I’ll share this information and the images with you. So if you want to show somewhere that RME has found the isolator to be fully compatible, or want to use the measurements on the website or as visual aids in your presentations, then you’re welcome to do so free of charge.

Best regards,

Matthias Carstens





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You've missed the point. I already mentioned that the ISO Regen improved the results, so galvanic isolation can block the noise. But changing the software, also changed the noise! So it appears the noise is generated by the computer activity and it travels along the connection. It's activity AND connection, not OR.


And you were still willing to state your opinion (in Objective-Fi?) without investigation of the other measurements.

And we don't know all the details of Amir's test. Good point. Do we know all those details from your post? (Direct sound, wasapi etc.?)

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What Amir and you say is less important than what's in the data. The noise changed when he changed software. What is the source of the noise? Grounding problems allow noise into places it shouldn't be, but what is the source of the noise?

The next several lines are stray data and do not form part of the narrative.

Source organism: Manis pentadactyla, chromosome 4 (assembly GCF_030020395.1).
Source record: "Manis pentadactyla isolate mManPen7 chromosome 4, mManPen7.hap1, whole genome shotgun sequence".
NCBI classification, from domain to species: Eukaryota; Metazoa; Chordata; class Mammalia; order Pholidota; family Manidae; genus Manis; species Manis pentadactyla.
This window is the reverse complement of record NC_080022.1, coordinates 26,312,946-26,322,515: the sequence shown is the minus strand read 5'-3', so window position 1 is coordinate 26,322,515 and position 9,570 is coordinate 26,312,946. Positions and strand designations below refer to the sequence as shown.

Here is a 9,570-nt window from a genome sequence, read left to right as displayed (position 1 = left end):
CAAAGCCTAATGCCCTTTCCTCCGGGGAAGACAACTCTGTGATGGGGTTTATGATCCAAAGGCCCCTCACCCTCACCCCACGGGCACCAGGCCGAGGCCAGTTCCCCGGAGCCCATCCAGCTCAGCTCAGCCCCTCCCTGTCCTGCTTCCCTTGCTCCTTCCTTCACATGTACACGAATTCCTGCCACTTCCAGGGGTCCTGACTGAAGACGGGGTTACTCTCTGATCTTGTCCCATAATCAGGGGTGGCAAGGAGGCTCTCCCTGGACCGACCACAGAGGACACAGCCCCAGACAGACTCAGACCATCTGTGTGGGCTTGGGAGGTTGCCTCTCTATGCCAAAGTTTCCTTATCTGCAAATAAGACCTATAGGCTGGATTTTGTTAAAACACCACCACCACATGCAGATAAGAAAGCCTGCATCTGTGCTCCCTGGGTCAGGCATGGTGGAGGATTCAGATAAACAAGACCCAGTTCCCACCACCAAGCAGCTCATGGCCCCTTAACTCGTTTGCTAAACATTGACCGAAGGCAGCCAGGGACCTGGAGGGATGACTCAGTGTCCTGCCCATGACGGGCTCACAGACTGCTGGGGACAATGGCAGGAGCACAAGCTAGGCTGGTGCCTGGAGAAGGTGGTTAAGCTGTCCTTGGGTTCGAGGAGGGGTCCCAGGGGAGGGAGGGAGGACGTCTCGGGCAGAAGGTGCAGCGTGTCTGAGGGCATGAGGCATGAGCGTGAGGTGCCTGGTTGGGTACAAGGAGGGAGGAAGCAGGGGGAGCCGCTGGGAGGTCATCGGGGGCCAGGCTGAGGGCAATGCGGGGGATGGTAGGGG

You need not continue hunting down a single problem, and then announcing success, when clearly multiple problems exist. Activity AND connection. Not OR.

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As I understand it, the raisin d'être for this thread is given here:

3 hours ago, March Audio said:

Prompted by discussion in another thread I decided to take a look at the effects of PC load on a DAC analogue output.  The assertion is that PC load (CPU/Disk etc) increases noise in the DAC output. The assertion doesnt specify what type of noise or how this noise manifests, so I will be looking for any differences in a DAC output between an unloaded PC at idle (baseline activity), and when at 100% CPU load with disk read/write activity.  This is going to be purely a measurement based exercise and not using subjective listening.

and here:


And I believe you have begun to convincingly demonstrate that those who "hear differences" where you believe they can't, likely won't...  with your computer and your software/configuration choices and your hardware/DAC.